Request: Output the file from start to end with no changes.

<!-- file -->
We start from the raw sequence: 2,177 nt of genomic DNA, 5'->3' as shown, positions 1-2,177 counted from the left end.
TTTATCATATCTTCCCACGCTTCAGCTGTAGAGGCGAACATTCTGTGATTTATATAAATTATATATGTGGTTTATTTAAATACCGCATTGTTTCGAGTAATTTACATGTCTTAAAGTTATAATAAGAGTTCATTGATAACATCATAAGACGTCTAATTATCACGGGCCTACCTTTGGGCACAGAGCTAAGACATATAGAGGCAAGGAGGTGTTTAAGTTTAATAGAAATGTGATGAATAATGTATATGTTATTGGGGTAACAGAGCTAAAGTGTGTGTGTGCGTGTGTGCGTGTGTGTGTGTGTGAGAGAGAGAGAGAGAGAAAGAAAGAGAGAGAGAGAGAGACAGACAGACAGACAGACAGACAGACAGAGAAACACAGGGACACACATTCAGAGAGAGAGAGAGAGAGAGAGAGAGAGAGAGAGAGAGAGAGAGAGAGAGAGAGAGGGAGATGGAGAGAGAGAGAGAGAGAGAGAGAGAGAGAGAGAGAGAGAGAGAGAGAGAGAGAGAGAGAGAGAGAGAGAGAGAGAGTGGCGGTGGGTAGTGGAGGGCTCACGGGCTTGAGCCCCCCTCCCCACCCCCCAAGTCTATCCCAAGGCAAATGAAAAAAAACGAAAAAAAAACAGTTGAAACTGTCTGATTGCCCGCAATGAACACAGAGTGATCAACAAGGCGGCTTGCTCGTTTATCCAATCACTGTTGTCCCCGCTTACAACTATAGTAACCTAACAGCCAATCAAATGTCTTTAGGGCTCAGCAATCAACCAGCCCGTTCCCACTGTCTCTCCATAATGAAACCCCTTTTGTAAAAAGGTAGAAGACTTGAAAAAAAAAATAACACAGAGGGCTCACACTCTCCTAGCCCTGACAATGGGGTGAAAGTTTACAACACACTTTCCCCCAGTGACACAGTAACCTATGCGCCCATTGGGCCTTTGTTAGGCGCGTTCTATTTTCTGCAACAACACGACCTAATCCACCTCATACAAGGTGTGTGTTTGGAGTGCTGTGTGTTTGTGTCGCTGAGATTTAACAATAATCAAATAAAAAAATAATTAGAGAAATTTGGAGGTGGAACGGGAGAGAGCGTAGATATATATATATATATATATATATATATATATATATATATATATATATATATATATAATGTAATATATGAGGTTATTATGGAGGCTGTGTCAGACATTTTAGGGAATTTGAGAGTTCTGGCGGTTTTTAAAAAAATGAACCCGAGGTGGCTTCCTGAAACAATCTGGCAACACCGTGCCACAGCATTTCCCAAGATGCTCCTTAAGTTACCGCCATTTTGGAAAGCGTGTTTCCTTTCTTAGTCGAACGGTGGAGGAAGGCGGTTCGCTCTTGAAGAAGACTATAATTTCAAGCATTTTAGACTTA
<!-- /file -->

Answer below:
We start from the raw sequence: 2,177 nt of genomic DNA, 5'->3' as shown, positions 1-2,177 counted from the left end.
TTTATCATATCTTCCCACGCTTCAGCTGTAGAGGCGAACATTCTGTGATTTATATAAATTATATATGTGGTTTATTTAAATACCGCATTGTTTCGAGTAATTTACATGTCTTAAAGTTATAATAAGAGTTCATTGATAACATCATAAGACGTCTAATTATCACGGGCCTACCTTTGGGCACAGAGCTAAGACATATAGAGGCAAGGAGGTGTTTAAGTTTAATAGAAATGTGATGAATAATGTATATGTTATTGGGGTAACAGAGCTAAAGTGTGTGTGTGCGTGTGTGCGTGTGTGTGTGTGTGAGAGAGAGAGAGAGAGAAAGAAAGAGAGAGAGAGAGAGACAGACAGACAGACAGACAGACAGACAGAGAAACACAGGGACACACATTCAGAGAGAGAGAGAGAGAGAGAGAGAGAGAGAGAGAGAGAGAGAGAGAGAGAGAGAGGGAGATGGAGAGAGAGAGAGAGAGAGAGAGAGAGAGAGAGAGAGAGAGAGAGAGAGAGAGAGAGAGAGAGAGAGAGAGAGAGAGTGGCGGTGGGTAGTGGAGGGCTCACGGGCTTGAGCCCCCCTCCCCACCCCCCAAGTCTATCCCAAGGCAAATGAAAAAAAACGAAAAAAAAACAGTTGAAACTGTCTGATTGCCCGCAATGAACACAGAGTGATCAACAAGGCGGCTTGCTCGTTTATCCAATCACTGTTGTCCCCGCTTACAACTATAGTAACCTAACAGCCAATCAAATGTCTTTAGGGCTCAGCAATCAACCAGCCCGTTCCCACTGTCTCTCCATAATGAAACCCCTTTTGTAAAAAGGTAGAAGACTTGAAAAAAAAAATAACACAGAGGGCTCACACTCTCCTAGCCCTGACAATGGGGTGAAAGTTTACAACACACTTTCCCCCAGTGACACAGTAACCTATGCGCCCATTGGGCCTTTGTTAGGCGCGTTCTATTTTCTGCAACAACACGACCTAATCCACCTCATACAAGGTGTGTGTTTGGAGTGCTGTGTGTTTGTGTCGCTGAGATTTAACAATAATCAAATAAAAAAATAATTAGAGAAATTTGGAGGTGGAACGGGAGAGAGCGTAGATATATATATATATATATATATATATATATATATATATATATATATATATATATATAATGTAATATATGAGGTTATTATGGAGGCTGTGTCAGACATTTTAGGGAATTTGAGAGTTCTGGCGGTTTTTAAAAAAATGAACCCGAGGTGGCTTCCTGAAACAATCTGGCAACACCGTGCCACAGCATTTCCCAAGATGCTCCTTAAGTTACCGCCATTTTGGAAAGCGTGTTTCCTTTCTTAGTCGAACGGTGGAGGAAGGCGGTTCGCTCTTGAAGAAGACTATAATTTCAAGCATTTTAGACTTA